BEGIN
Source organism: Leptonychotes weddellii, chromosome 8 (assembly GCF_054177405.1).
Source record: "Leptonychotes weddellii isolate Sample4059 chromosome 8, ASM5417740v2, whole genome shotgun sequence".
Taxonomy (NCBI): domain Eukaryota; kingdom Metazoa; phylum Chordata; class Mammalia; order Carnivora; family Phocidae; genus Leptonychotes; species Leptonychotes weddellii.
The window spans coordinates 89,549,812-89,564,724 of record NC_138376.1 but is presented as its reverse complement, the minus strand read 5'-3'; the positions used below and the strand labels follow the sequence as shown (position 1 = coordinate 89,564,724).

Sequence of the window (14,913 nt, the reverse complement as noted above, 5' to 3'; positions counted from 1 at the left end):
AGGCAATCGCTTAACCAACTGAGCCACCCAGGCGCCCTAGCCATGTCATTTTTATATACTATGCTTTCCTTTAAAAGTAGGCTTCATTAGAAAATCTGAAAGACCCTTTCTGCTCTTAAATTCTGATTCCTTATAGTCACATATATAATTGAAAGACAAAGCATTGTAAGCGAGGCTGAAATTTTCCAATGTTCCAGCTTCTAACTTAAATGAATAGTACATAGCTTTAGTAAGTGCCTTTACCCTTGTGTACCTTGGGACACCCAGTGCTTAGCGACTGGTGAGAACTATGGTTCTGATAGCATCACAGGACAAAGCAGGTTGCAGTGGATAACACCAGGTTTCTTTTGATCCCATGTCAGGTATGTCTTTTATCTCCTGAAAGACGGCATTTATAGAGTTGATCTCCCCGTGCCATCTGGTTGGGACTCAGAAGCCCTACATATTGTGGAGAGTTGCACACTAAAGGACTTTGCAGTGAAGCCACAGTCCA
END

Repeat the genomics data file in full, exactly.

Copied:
Source organism: Leptonychotes weddellii, chromosome 8 (assembly GCF_054177405.1).
Source record: "Leptonychotes weddellii isolate Sample4059 chromosome 8, ASM5417740v2, whole genome shotgun sequence".
Taxonomy (NCBI): domain Eukaryota; kingdom Metazoa; phylum Chordata; class Mammalia; order Carnivora; family Phocidae; genus Leptonychotes; species Leptonychotes weddellii.
The window spans coordinates 89,549,812-89,564,724 of record NC_138376.1 but is presented as its reverse complement, the minus strand read 5'-3'; the positions used below and the strand labels follow the sequence as shown (position 1 = coordinate 89,564,724).

Sequence of the window (14,913 nt, the reverse complement as noted above, 5' to 3'; positions counted from 1 at the left end):
AGGCAATCGCTTAACCAACTGAGCCACCCAGGCGCCCTAGCCATGTCATTTTTATATACTATGCTTTCCTTTAAAAGTAGGCTTCATTAGAAAATCTGAAAGACCCTTTCTGCTCTTAAATTCTGATTCCTTATAGTCACATATATAATTGAAAGACAAAGCATTGTAAGCGAGGCTGAAATTTTCCAATGTTCCAGCTTCTAACTTAAATGAATAGTACATAGCTTTAGTAAGTGCCTTTACCCTTGTGTACCTTGGGACACCCAGTGCTTAGCGACTGGTGAGAACTATGGTTCTGATAGCATCACAGGACAAAGCAGGTTGCAGTGGATAACACCAGGTTTCTTTTGATCCCATGTCAGGTATGTCTTTTATCTCCTGAAAGACGGCATTTATAGAGTTGATCTCCCCGTGCCATCTGGTTGGGACTCAGAAGCCCTACATATTGTGGAGAGTTGCACACTAAAGGACTTTGCAGTGAAGCCACAGTCCA